French police investigating Sunday's knife attack that left two young women dead in the southern port of Marseille said they detained four people Tuesday.
A judicial official said the four were in custody on suspicion of association with a terrorist group. Several places were being searched in the probe.
The official, who spoke on condition of anonymity under internal rules, wouldn't give more details.
Interior Minister Gerard Collomb said on France-Inter radio Tuesday that the assailant in Sunday's attack had Italian residency and a valid Tunisian passport. The attacker was killed by soldiers after the stabbings, which were claimed by the Islamic State group.
One of the seven IDs the attacker used in previous encounters with French police was a Tunisian passport identifying him as Ahmed H. A judicial official said Tuesday that authorities have determined that is the Marseille attacker's true identity.
Rome prosecutors opened a terrorism investigation into the suspect, identified in the Italian media as Ahmed Hanachi. He had lived in Aprilia, south of Rome, from about 2006 to 2014, Italian news agency ANSA said.
According to Paris Prosecutor Francois Molins, he didn't have any past convictions in France. Hanachi's most recent arrest occurred in the Lyon area Friday—just two days before the train station stabbing. He was detained on suspicion of shoplifting and released the day before the attack.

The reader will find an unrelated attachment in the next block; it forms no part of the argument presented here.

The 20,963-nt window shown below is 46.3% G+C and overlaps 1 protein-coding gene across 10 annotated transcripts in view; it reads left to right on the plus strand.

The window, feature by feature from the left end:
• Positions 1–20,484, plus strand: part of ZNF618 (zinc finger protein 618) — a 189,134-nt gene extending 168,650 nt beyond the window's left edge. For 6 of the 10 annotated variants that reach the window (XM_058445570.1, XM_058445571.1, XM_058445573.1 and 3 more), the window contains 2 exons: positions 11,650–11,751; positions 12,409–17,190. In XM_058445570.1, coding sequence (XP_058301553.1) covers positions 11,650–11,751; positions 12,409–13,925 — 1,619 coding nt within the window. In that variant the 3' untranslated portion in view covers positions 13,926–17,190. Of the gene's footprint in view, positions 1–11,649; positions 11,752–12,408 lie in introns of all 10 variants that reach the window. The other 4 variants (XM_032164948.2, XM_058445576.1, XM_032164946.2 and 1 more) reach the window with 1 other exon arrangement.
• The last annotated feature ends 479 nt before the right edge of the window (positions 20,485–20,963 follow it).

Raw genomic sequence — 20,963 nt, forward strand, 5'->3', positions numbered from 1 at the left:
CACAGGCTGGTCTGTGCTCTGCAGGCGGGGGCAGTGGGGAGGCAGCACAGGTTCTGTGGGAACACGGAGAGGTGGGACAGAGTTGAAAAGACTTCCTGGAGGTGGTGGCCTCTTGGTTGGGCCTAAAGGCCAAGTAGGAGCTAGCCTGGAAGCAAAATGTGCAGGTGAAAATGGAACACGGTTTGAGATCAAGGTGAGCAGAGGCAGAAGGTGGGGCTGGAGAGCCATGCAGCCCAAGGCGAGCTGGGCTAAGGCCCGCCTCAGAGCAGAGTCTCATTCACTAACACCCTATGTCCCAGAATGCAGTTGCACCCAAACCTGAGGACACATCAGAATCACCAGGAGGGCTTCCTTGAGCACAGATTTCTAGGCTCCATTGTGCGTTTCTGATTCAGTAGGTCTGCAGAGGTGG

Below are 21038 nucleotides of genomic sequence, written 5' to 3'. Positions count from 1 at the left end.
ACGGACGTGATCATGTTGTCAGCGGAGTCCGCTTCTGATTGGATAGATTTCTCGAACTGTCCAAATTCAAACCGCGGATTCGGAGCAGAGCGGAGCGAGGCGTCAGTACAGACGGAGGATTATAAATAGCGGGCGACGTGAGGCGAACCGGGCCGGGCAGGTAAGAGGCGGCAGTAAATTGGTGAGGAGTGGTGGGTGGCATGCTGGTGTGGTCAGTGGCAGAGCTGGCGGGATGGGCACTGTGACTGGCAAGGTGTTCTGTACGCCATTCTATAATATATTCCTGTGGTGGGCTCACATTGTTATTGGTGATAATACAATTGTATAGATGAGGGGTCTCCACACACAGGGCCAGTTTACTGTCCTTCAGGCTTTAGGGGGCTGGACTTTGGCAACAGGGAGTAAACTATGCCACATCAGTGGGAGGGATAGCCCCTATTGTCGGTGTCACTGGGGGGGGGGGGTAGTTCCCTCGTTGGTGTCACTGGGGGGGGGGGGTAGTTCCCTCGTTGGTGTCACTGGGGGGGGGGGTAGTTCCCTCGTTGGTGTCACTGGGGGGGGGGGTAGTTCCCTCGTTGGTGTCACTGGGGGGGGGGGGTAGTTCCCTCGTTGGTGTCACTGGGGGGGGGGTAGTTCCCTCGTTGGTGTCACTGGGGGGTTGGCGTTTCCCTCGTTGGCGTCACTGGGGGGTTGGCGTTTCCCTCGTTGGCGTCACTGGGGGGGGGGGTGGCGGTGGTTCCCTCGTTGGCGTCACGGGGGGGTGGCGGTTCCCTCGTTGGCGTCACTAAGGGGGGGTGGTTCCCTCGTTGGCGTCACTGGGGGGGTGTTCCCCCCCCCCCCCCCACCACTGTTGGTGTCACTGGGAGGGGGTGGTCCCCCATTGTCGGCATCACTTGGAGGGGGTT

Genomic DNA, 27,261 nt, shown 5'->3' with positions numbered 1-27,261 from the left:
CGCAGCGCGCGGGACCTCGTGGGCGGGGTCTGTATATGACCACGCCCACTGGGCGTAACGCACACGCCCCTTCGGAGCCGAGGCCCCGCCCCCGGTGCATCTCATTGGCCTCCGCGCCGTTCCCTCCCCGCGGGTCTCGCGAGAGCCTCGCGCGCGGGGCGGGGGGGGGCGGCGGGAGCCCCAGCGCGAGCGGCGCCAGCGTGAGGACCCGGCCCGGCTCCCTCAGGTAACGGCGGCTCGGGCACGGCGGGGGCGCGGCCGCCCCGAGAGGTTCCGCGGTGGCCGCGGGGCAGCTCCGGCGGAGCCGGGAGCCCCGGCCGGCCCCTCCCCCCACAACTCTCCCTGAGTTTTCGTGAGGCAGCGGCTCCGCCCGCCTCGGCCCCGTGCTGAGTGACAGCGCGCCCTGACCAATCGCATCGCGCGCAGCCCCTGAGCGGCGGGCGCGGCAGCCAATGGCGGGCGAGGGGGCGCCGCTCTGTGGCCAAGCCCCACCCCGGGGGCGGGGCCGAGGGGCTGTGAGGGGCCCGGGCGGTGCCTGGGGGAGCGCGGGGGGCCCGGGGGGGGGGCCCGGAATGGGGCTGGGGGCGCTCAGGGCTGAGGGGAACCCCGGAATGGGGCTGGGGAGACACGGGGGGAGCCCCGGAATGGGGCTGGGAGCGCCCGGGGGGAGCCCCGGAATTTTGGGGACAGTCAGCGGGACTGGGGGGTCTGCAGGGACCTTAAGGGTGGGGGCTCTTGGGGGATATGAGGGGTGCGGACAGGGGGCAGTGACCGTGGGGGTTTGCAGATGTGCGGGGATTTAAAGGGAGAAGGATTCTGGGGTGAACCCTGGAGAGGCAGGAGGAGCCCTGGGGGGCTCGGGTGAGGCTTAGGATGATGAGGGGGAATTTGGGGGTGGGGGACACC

Hanachi also had a record for petty crimes but no terrorism-related offenses or indications he had been radicalized, Italian daily La Repubblica said.
The reports said he lived in an area with a sizeable Tunisian community, and had married then divorced an Italian woman.
The region has already seen four people expelled from Italy for alleged radicalization-related reasons, Repubblica said.
Citing state security, Italy has expelled more than 200 people since 2015 who are suspected of radicalizing others or recruiting would-be jihadis—offenses that wouldn't necessarily hold up in court but which the Interior Ministry uses as reason to expel them.
The area south of Rome was also where the Berlin Christmas market attacker, Anis Amri, spent about a week in July 2015 after getting out of an Italian prison. There's no indication the two ever crossed paths, Repubblica said, without citing sources.